Prenatal gender-customized head circumference nomograms result in reclassification of microcephaly and macrocephaly

Rivka Sukenik-Halevy*, Ella Golbary Kinory, Tamar Laron Kenet, Dana Brabbing-Goldstein, Yinon Gilboa, Lina Basel-Salmon, Sharon Perlman

*Corresponding author for this work

Research output: Contribution to journalArticlepeer-review


BACKGROUND: Local and worldwide prenatal charts for estimated fetal weight and postnatal charts for head circumference are gender specific. However, prenatal head circumference nomograms are not gender customized. OBJECTIVE: This study aimed to create gender-customized curves to assess between-gender head circumference differences and to study the clinical significance of using such gender-customized curves. STUDY DESIGN: A single-center retrospective study was conducted between June 2012 and December 2020. Prenatal head circumference measurements were obtained from routine estimated fetal weight ultrasound scans. Postnatal head circumference measurement at birth and gender were retrieved from computerized neonatal files. Head circumference curves were created, and the normal range was defined for the male and female subpopulations. After applying gender-specific curves, we analyzed the outcome of cases classified as microcephaly and macrocephaly according to non–gender-customized curves, which were reclassified as normal according to gender-specific curves. For these cases, clinical information and postnatal long-term outcomes were retrieved from patients’ medical records. RESULTS: The cohort included 11,404 participants (6000 males and 5404 females). The curve for male head circumference was significantly higher than the female curve for all gestational weeks (P<.0001). Applying gender customized curves resulted in fewer cases of male fetuses defined as 2 standard deviations above the normal range and female fetuses defined as 2 standard deviations below of the normal range. Cases reclassified as normal head circumference after the application of gender-customized curves were not related to increased adverse postnatal outcomes. The rate of neurocognitive phenotypes was not higher than the expected rate in both male and female cohorts. Polyhydramnios and gestational diabetes mellitus were more common in the normalized male cohort, whereas oligohydramnios, fetal growth restriction, and cesarean delivery were more common in the normalized female cohort. CONCLUSION: Prenatal gender-customized curves for head circumference can reduce the overdiagnosis of microcephaly in females and macrocephaly in males. According to our results, gender-customized curves did not affect the clinical yield of prenatal measurements. Therefore, we suggest that gender-specific curves be used to avoid unnecessary workup and parental anxiety.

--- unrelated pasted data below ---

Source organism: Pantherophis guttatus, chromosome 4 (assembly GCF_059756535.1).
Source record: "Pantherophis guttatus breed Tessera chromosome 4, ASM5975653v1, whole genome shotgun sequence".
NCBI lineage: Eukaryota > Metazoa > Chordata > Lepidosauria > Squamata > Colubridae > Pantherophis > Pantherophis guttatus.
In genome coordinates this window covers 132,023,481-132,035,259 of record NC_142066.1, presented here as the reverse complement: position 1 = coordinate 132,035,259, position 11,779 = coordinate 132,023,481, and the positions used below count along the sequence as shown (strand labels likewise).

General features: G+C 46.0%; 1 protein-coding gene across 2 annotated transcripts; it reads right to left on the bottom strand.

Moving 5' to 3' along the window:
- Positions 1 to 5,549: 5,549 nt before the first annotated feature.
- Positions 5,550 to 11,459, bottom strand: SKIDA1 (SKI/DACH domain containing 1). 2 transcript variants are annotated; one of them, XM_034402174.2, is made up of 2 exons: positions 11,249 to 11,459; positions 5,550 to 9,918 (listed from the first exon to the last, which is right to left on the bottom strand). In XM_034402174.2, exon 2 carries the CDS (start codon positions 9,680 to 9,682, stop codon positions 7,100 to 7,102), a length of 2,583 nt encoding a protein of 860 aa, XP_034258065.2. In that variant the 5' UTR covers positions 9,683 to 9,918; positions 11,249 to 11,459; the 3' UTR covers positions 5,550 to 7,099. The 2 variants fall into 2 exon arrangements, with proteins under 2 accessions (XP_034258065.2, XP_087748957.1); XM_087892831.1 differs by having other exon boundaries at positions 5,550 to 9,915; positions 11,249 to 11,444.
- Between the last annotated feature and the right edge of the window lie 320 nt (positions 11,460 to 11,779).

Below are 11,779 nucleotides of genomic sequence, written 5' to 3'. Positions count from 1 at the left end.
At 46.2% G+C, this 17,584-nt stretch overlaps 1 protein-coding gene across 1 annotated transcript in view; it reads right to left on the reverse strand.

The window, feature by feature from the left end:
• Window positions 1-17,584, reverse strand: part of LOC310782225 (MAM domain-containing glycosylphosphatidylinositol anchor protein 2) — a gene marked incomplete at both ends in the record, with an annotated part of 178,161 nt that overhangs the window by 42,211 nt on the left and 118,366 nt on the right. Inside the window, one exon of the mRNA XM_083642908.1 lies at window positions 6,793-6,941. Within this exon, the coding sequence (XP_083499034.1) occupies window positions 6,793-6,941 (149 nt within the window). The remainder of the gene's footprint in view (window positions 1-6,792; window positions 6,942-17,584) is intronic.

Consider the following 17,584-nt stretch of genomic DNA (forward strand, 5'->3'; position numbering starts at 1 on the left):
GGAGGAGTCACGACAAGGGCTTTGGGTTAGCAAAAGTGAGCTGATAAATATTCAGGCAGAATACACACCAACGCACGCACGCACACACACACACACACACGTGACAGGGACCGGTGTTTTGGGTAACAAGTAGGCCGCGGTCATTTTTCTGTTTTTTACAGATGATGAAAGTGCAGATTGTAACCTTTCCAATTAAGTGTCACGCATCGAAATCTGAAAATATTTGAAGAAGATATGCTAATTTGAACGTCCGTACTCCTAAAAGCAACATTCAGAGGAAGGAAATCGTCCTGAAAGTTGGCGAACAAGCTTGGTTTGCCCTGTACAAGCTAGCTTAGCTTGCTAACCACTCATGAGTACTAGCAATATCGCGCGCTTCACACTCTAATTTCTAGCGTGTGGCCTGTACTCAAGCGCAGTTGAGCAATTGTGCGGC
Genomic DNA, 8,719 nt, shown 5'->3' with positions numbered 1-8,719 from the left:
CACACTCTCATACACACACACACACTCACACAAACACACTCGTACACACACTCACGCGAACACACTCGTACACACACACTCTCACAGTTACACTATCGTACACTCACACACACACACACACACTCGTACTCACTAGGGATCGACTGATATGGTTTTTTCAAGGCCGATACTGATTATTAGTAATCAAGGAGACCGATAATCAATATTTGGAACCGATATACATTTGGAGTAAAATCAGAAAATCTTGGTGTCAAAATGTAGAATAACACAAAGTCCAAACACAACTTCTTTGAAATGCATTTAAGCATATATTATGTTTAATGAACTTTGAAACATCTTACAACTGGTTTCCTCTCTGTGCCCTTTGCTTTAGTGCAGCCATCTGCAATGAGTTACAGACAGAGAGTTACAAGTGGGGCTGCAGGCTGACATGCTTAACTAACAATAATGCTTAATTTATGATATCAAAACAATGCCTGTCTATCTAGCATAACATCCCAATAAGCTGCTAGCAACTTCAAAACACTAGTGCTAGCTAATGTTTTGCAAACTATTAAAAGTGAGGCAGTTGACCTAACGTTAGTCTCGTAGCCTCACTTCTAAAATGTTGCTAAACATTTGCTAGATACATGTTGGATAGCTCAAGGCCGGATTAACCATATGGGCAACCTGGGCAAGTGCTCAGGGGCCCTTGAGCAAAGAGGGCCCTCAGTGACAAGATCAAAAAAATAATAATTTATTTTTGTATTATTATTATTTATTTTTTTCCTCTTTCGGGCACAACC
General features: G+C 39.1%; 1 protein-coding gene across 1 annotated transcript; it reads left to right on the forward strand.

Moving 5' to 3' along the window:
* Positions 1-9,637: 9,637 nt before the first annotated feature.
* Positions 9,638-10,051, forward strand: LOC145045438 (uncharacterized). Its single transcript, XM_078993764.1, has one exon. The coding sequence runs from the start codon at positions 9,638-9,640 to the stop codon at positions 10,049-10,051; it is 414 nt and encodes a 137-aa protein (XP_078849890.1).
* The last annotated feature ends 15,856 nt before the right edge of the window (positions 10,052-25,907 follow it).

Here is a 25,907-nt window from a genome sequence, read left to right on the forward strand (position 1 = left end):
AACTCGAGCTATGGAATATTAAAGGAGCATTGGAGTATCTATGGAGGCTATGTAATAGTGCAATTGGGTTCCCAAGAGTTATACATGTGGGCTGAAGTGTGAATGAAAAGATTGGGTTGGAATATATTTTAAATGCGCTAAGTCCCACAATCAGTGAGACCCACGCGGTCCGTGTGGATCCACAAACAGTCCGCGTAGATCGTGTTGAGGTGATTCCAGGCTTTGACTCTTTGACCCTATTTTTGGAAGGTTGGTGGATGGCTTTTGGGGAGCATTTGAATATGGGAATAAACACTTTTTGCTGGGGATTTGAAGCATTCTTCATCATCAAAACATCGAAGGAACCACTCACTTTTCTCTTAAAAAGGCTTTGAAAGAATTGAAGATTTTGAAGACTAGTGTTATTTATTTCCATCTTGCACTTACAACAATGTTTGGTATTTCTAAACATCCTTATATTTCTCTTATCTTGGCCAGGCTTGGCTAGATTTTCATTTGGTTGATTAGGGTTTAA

Original languageEnglish
Article number100171
JournalAJOG Global Reports
Issue number1
StatePublished - Feb 2023


  • curve
  • gender customized
  • head circumference


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